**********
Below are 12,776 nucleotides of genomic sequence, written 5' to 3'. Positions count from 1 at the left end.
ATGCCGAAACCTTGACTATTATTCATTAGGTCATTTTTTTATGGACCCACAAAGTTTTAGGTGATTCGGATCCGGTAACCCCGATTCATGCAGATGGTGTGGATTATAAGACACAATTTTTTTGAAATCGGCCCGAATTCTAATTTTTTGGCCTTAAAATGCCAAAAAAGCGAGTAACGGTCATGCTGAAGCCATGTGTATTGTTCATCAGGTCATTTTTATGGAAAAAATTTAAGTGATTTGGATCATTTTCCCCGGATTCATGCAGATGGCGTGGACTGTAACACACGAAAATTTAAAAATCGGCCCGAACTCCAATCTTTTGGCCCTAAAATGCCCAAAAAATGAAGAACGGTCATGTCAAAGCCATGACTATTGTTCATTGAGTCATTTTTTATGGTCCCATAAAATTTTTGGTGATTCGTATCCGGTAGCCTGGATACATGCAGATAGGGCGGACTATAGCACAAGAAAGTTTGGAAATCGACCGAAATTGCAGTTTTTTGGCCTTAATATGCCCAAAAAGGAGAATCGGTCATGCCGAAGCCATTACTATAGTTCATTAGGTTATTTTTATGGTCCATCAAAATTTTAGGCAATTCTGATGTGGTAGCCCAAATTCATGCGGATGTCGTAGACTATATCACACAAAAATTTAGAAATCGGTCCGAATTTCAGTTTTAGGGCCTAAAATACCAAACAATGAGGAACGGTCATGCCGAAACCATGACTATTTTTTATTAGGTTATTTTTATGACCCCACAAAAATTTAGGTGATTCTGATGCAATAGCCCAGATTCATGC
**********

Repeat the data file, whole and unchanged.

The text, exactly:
Below are 12,776 nucleotides of genomic sequence, written 5' to 3'. Positions count from 1 at the left end.
ATGCCGAAACCTTGACTATTATTCATTAGGTCATTTTTTTATGGACCCACAAAGTTTTAGGTGATTCGGATCCGGTAACCCCGATTCATGCAGATGGTGTGGATTATAAGACACAATTTTTTTGAAATCGGCCCGAATTCTAATTTTTTGGCCTTAAAATGCCAAAAAAGCGAGTAACGGTCATGCTGAAGCCATGTGTATTGTTCATCAGGTCATTTTTATGGAAAAAATTTAAGTGATTTGGATCATTTTCCCCGGATTCATGCAGATGGCGTGGACTGTAACACACGAAAATTTAAAAATCGGCCCGAACTCCAATCTTTTGGCCCTAAAATGCCCAAAAAATGAAGAACGGTCATGTCAAAGCCATGACTATTGTTCATTGAGTCATTTTTTATGGTCCCATAAAATTTTTGGTGATTCGTATCCGGTAGCCTGGATACATGCAGATAGGGCGGACTATAGCACAAGAAAGTTTGGAAATCGACCGAAATTGCAGTTTTTTGGCCTTAATATGCCCAAAAAGGAGAATCGGTCATGCCGAAGCCATTACTATAGTTCATTAGGTTATTTTTATGGTCCATCAAAATTTTAGGCAATTCTGATGTGGTAGCCCAAATTCATGCGGATGTCGTAGACTATATCACACAAAAATTTAGAAATCGGTCCGAATTTCAGTTTTAGGGCCTAAAATACCAAACAATGAGGAACGGTCATGCCGAAACCATGACTATTTTTTATTAGGTTATTTTTATGACCCCACAAAAATTTAGGTGATTCTGATGCAATAGCCCAGATTCATGC